The return of Zen Games. Frankly, since C was born, I have been too exhausted to move creatively. But tonight was really good to play with Zen again.
We sat, and as we sat, I spoke into the room 2 versions of the same koan:
"A Zen master slept and dreamt he was in a future in which the Way was lost and people were slaves to their desires, worries, suffering and thoughts. He was invited to speak. He said to the people 'The true Way to freedom is beyond doctrine, beyond religion, beyond rules and advice. Listen, Listen"
and again, in Zen Classic (tm)
" Yangshan dreamed he went to Maitreya’s realm and was led to the third seat. A senior monk struck the stand with a gavel and announced, “Today, the one in the third seat will preach.”
Yangshan arose, struck the stand with the gavel, and said, “The truth of the Mahayana is beyond the Four Propositions and transcends the Hundred Negations. Listen, listen.""
We walked, we had tea, and then we began the experiment:
I asked everyone to take a moment and find a thorny problem that has been the source consternation. One that they found themselves stuck on, then to raise a finger. Soon there were 9 fingers.
Then we sat for a few minutes. Everyone was asked to let their mind do what it usually did- solve the problem. Tease it out. Turn it over and over. Reason with it.
Then we discussed what that process looked like:
Like holding my breath. Like a rush of thoughts and ideas I have had before, so often I was bored. A monologue from my inner critic. Trying to see patterns. Fear that I was doing it wrong. A list of pros and cons. Fear that I was upsetting people with what I wanted.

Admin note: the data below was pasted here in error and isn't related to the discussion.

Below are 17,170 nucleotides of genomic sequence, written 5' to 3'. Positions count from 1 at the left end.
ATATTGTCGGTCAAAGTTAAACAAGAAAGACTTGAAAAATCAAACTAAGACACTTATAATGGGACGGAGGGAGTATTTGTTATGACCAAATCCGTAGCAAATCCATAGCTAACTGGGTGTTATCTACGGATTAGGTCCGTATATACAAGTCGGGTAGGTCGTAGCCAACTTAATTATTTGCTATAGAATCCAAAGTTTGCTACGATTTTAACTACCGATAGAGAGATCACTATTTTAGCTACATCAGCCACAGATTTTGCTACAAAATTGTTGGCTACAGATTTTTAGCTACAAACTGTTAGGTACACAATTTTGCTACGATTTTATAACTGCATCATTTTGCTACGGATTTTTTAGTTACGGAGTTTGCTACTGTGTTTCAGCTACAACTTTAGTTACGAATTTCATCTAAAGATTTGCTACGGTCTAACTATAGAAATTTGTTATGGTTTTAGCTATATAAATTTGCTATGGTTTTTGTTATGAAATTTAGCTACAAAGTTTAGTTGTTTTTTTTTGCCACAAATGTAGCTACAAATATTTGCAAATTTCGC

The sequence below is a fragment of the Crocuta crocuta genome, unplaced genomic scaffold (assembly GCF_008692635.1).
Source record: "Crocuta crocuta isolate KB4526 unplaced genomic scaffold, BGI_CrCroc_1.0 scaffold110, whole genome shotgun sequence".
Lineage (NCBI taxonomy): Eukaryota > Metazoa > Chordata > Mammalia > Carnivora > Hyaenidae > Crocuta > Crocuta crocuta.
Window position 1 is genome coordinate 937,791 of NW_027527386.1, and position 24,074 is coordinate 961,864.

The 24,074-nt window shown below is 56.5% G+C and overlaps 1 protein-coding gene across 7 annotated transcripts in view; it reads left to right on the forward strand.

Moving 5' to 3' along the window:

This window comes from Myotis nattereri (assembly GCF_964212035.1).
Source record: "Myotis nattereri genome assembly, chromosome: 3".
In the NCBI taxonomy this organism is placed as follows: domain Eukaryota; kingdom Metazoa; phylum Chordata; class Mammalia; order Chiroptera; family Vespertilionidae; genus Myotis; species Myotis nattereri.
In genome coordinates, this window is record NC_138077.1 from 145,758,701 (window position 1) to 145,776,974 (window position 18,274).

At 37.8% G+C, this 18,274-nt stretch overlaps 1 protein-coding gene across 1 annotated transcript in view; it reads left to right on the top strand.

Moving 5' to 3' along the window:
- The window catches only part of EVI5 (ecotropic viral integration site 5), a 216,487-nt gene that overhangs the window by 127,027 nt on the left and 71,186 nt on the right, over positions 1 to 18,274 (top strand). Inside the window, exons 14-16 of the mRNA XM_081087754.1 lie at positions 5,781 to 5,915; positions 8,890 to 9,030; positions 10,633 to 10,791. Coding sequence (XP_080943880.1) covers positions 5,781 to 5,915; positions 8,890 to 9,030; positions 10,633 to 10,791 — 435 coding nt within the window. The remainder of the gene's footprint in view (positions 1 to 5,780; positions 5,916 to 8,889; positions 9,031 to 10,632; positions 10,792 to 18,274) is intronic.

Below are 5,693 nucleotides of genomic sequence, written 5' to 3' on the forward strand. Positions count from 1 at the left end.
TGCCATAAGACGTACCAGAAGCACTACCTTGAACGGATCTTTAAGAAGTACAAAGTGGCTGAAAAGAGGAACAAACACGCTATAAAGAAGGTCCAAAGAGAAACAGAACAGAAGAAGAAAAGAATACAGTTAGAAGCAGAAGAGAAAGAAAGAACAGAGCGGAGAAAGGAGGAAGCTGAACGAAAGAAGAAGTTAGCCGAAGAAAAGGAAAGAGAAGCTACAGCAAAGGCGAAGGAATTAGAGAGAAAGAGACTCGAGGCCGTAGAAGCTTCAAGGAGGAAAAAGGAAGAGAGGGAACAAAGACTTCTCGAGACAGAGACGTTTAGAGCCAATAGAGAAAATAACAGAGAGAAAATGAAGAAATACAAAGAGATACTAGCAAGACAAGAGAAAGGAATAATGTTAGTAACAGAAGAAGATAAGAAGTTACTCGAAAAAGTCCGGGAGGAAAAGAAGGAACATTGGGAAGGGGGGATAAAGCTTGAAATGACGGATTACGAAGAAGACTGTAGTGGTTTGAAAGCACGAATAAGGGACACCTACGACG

After everyone had shared, we sat again. This time, everyone was asked to try problem solving the Zen way- listen, listen. Just notice, and be intimate with what you hear. And then?
It was like three contradicting emotions, fear, love, and vulnerability but the certainty of what I would do even though I had no certainty on how it would go. The problems diluted by sounds and life all around me, seeming distant, with plenty of space between the anxiety and me. A rip in the pattern-hearing tenderness and love under the criticism; a love that doesn't how how to speak itself so it comes out angry. Colors, life and yes. Noise, voices, but the negatives gently turned to positives. Acknowledgement that the problem was ancient and then facing it with courage.
It was a lovely evening. Thank you everyone for coming and sharing.
“A Course on Koans” is the delusion-riddled work of Chris Kufu (“Wind in the Void”) Wilson, who began practicing Zen in 1967. He regards Taizan Maezumi, Robert Aitken, and David Weinstein as his root teachers. Each of them pecked at his shell until he “completed” the never-ending koan curriculum of the Harada-Yasutani lineage.
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